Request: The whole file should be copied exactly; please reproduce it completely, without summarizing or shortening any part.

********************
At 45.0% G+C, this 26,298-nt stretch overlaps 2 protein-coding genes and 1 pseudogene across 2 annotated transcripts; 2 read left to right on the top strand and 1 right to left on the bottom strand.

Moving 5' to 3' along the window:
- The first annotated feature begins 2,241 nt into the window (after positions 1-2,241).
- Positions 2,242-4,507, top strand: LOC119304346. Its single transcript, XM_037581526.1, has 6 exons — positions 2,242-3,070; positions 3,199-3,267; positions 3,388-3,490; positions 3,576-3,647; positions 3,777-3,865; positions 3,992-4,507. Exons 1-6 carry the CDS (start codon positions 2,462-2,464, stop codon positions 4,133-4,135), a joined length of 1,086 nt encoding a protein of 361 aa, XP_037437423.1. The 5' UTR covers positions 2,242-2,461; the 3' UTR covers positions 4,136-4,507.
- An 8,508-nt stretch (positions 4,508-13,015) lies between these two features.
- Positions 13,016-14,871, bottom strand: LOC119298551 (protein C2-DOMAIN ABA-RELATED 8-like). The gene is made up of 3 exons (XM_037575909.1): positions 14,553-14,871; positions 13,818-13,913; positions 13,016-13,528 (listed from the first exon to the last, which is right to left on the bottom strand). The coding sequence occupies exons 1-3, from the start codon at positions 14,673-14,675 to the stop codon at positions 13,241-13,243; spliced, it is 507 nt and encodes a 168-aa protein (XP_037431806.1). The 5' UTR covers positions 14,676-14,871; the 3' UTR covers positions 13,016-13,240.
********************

At 45.0% G+C, this 26,298-nt stretch overlaps 2 protein-coding genes and 1 pseudogene across 2 annotated transcripts; 2 read left to right on the top strand and 1 right to left on the bottom strand.

Moving 5' to 3' along the window:
- The first annotated feature begins 2,241 nt into the window (after positions 1-2,241).
- Positions 2,242-4,507, top strand: LOC119304346. Its single transcript, XM_037581526.1, has 6 exons — positions 2,242-3,070; positions 3,199-3,267; positions 3,388-3,490; positions 3,576-3,647; positions 3,777-3,865; positions 3,992-4,507. Exons 1-6 carry the CDS (start codon positions 2,462-2,464, stop codon positions 4,133-4,135), a joined length of 1,086 nt encoding a protein of 361 aa, XP_037437423.1. The 5' UTR covers positions 2,242-2,461; the 3' UTR covers positions 4,136-4,507.
- An 8,508-nt stretch (positions 4,508-13,015) lies between these two features.
- Positions 13,016-14,871, bottom strand: LOC119298551 (protein C2-DOMAIN ABA-RELATED 8-like). The gene is made up of 3 exons (XM_037575909.1): positions 14,553-14,871; positions 13,818-13,913; positions 13,016-13,528 (listed from the first exon to the last, which is right to left on the bottom strand). The coding sequence occupies exons 1-3, from the start codon at positions 14,673-14,675 to the stop codon at positions 13,241-13,243; spliced, it is 507 nt and encodes a 168-aa protein (XP_037431806.1). The 5' UTR covers positions 14,676-14,871; the 3' UTR covers positions 13,016-13,240.